Since the board does not have the power to deny the sale—only the right of first refusal, or finding another buyer under the same terms within a 30-day time frame—what right do they have to collect this information? I’m putting down a 30 percent down payment, and am considering submitting my application via certified mail. On the 20th day I would have my attorney send a reminder that we will be closing in 10 days if they refuse to answer—that would be the acknowledgement of their failure to exercise right of first refusal—and would allow me to close.
I hate to go that route, but will if it’s necessary. Do you have any advice on what my rights are in this situation? What options do I have? If I so forcefully gain entry into the community, (i.e., transfer of deed without going through their procedures, but respecting the 30-day right of first refusal clause), can I run into problems residing there?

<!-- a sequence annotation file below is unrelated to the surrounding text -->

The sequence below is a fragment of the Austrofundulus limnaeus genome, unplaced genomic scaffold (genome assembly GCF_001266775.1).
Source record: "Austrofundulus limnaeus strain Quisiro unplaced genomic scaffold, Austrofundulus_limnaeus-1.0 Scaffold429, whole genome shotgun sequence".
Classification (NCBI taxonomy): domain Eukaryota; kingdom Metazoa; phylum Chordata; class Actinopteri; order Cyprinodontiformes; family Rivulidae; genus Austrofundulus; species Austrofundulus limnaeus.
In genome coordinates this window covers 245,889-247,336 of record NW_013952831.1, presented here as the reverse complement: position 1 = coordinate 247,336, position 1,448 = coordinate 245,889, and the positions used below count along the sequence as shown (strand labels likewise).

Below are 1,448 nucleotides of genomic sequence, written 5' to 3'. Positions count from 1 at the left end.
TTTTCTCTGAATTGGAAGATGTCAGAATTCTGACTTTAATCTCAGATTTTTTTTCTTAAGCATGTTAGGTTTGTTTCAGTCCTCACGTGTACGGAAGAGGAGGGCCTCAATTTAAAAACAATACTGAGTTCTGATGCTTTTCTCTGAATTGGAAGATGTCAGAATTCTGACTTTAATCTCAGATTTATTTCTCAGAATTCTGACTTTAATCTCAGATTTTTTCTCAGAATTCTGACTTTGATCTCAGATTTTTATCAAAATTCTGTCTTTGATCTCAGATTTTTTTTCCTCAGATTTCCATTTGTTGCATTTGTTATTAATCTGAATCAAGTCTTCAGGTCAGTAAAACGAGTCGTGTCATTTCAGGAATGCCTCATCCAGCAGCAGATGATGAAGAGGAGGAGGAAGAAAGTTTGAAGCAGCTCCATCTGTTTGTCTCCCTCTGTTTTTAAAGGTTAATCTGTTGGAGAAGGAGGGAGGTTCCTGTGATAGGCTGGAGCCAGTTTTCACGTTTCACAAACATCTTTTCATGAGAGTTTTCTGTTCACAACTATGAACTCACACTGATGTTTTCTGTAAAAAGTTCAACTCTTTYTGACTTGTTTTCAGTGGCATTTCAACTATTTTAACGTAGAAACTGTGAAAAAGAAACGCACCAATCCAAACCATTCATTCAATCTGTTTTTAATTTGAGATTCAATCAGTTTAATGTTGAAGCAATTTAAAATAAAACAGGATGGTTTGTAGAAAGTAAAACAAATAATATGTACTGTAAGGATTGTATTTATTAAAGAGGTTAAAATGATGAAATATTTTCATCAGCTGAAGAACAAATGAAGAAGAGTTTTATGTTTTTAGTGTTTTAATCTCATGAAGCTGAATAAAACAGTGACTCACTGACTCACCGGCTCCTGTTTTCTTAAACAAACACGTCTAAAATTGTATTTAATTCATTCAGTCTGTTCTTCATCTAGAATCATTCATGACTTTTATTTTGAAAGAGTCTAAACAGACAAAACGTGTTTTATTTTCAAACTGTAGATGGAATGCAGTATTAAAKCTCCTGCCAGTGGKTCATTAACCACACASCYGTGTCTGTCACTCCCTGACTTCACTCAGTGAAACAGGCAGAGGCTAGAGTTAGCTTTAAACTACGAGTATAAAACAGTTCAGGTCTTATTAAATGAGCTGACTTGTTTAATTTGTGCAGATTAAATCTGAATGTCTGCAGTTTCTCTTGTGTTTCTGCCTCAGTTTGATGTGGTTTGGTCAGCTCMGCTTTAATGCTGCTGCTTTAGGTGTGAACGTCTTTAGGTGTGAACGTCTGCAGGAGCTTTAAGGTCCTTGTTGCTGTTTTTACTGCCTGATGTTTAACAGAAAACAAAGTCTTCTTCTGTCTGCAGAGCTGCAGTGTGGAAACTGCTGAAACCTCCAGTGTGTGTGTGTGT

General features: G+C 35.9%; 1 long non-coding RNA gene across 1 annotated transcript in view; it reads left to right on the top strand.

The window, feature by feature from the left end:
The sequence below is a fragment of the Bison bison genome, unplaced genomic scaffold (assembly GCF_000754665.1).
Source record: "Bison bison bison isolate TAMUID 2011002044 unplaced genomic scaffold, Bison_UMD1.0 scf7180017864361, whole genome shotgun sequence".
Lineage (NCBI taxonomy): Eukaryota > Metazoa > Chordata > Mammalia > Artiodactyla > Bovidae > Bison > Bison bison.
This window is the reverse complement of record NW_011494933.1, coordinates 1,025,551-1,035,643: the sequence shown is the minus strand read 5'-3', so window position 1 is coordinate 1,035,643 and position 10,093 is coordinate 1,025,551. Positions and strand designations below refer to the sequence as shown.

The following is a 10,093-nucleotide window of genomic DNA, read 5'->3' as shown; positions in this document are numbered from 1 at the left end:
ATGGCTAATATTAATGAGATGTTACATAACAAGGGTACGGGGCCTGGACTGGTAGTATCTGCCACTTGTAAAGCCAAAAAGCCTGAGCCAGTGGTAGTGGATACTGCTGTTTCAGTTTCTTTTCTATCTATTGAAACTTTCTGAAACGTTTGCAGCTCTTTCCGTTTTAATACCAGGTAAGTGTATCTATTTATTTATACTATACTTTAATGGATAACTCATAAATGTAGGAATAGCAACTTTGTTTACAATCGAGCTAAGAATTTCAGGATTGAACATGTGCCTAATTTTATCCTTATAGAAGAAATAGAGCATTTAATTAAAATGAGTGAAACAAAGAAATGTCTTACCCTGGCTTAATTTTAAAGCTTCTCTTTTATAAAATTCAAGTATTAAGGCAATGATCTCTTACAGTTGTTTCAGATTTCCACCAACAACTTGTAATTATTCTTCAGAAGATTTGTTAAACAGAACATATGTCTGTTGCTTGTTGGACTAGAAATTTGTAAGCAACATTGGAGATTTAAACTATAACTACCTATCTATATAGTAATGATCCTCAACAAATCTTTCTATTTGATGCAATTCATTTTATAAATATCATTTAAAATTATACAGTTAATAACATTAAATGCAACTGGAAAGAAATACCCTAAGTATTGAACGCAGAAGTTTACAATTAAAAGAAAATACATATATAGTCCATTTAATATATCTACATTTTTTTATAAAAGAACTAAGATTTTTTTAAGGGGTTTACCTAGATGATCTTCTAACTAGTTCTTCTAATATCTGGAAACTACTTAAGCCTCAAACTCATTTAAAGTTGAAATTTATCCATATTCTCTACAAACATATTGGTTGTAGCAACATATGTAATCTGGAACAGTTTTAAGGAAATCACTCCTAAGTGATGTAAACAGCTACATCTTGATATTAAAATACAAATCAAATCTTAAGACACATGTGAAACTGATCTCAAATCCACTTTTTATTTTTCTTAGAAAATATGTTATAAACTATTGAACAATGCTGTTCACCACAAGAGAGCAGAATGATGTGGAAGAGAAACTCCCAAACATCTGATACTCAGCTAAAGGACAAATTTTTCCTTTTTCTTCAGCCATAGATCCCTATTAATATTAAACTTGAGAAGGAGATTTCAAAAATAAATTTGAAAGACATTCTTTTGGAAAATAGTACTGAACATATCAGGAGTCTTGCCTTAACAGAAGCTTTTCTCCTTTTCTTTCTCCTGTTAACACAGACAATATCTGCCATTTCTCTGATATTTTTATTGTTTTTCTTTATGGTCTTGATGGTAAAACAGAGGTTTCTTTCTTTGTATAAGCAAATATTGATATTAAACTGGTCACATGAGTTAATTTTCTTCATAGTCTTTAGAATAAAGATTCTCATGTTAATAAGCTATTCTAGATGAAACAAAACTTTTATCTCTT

-Prospective Manhattan Unit Owner
“While the Board of Managers of a condominium typically does not have the right to deny the sale—it only has the right of first refusal—the Board of Managers is, in addition to its other rights and powers, empowered to collect common charges from the unit owners, to maintain a suit to recover a money judgment for unpaid common charges and to bring an action to foreclose a lien on a unit for unpaid common charges.
“Therefore, it is reasonable for the Board of Managers, in determining whether to exercise its right of first refusal or to grant a waiver of the right of first refusal, to request financial information, such as tax returns, payroll stubs, bank statements and a credit report, from the prospective purchaser.